Defining Z Using Elliptic Curves with Finitely Generated Groups over the Given Field and One Completely q-Bounded Prime

We now return to some ideas we used over number fields: using elliptic curves and the weak vertical method. Below we give an informal description of a construction of a definition of a number field K over an infinite algebraic extension Kinf of Q using an elliptic curve with a Mordell-Weil group generated by points defined over K. This construction also requires one completely q-bounded prime p (which may equal to q). Observe that once we have a definition of K, a (first-order) definition of Z follows from a result of J. Robinson.

The use of elliptic curves in the context of definability over infinite extensions also has a long history, as long as the one for norm equations and quadratic forms. Perhaps the first mention of elliptic curves in the context of the first-order definability belongs to Robinson [42] and in the context of existential definability to Denef [7]. Following Denef [8], as has been mentioned above, the author also considered the situations where elliptic curves had finite rank in infinite extensions and showed that when this happens in a totally real field one can existentially define Z over the ring of integers of this field and the ring of integers of any extension of degree 2 of such a field (see [59]). C. Videla also used finitely generated elliptic curves to produce undecidability results. His approach, as discussed above, was based on an elaboration by C.W. Henson of a proposition of J. Robinson and results of D. Rohrlich (see [44]) concerning finitely generated elliptic curves in infinite algebraic extensions.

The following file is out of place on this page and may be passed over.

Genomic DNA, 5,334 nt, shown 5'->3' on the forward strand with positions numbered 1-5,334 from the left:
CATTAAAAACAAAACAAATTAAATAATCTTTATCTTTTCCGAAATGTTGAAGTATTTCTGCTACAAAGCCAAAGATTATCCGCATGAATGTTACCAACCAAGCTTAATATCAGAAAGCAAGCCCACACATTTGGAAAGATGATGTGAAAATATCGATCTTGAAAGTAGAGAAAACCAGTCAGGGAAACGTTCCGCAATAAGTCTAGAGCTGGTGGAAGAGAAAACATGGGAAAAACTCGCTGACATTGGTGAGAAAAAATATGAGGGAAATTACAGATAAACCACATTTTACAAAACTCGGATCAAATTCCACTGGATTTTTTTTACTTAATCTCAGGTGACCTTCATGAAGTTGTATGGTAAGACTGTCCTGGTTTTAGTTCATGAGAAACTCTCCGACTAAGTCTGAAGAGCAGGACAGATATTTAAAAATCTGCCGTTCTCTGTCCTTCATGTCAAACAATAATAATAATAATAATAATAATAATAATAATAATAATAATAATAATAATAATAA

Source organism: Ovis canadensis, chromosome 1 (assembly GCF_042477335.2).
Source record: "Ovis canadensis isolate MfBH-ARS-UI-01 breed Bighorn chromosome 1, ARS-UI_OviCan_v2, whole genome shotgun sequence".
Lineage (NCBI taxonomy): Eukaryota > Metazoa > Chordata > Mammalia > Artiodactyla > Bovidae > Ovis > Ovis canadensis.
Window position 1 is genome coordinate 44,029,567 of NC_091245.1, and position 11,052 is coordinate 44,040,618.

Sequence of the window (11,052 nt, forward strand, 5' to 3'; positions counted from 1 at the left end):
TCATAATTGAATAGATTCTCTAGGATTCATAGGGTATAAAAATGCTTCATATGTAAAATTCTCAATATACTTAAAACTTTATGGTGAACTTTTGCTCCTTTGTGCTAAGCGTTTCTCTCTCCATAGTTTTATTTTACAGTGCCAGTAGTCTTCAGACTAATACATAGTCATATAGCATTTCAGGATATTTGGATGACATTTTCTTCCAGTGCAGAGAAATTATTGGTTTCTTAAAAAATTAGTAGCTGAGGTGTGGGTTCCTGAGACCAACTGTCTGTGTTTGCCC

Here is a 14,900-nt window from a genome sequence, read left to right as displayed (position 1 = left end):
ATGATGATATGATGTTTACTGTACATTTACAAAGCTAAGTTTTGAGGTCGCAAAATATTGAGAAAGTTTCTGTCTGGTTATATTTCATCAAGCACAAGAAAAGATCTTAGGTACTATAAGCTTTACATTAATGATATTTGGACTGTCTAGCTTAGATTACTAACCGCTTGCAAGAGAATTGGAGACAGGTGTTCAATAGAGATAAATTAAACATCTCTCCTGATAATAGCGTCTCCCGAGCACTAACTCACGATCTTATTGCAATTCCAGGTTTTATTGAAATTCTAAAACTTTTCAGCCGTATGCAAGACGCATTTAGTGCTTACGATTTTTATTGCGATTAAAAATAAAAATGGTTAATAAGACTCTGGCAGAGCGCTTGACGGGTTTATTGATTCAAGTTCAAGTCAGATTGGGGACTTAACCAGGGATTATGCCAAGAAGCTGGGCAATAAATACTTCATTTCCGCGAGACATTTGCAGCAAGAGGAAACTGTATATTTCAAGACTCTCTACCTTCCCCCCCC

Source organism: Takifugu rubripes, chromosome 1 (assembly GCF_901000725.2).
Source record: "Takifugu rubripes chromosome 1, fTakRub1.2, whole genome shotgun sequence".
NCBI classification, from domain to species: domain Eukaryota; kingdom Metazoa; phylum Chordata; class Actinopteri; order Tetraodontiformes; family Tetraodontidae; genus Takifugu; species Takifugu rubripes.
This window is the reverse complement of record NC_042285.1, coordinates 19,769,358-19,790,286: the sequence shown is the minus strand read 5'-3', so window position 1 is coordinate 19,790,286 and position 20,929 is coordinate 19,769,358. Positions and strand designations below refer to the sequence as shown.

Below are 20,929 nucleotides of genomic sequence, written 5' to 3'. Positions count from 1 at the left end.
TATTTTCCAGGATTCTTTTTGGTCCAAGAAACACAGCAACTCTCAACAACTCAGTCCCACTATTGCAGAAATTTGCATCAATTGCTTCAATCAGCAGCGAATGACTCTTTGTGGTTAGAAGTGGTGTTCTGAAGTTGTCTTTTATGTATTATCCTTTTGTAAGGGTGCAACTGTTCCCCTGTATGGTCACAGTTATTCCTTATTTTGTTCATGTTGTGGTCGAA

The main idea behind our construction can be described as follows. Given an element x e Kinf, we write down a statement saying that x is integral at p and for every n e Z>0 we have that x equivalent to some element of K mod pn. By the weak vertical method, this is enough to “push” x into K. Our elliptic curve as above is the source of elements of K. Any solution to an affine equation y2 = x3 + ax + b of our elliptic curve must by assumption be in K. Further if we let P be a point of infinite order and let the affine coordinates of [n] P corresponding to our equation be (xn, yn), then we remind the reader that the following statements are true:

  • 1. Let A be any integral divisor of K and let m be a positive integer. Then there exists k e Z>0 such that A d(xkm), where d(xkm) is the denominator of the divisor of xkm in the integral divisor semigroup of K.
  • 2. There exists a positive integer m such that for any positive integers k, l,

in the integral divisor semigroup of K. Here d (xlm) as above refers to the denominator of the divisor of xlm and n xm - k2 refers to the numerator of the divisor


of ^ — k2.


Given u e Kinf integral at some fixed K -prime pK, we now consider a statement of the following sort: Vz e Kinf there exists x, y, x, y e Kinf such that (x, y), (x, y)

1 2 x 2

satisfy the chosen elliptic curve equation and both — and x (u - -) are integral

zx x

(u2_x )2

at pK implying that ^ is integral at pK.

If u satisfies this formula, then since | e K, by the weak vertical method we have that u e K. Further, if u is a square of an integer, this formula can be satisfied. Thus we can proceed to make sure our definition includes all integers, followed by a definition including all rational numbers as ratios of integers, and eventually all of K through a basis of K over Q. Consequently, at the end of this process we obtain a first-order definition of K over Kinf and thus obtain a first-order definition of Z over Kinf. Finally, being able to define Z implies undecidability of the first-order theory of the field.

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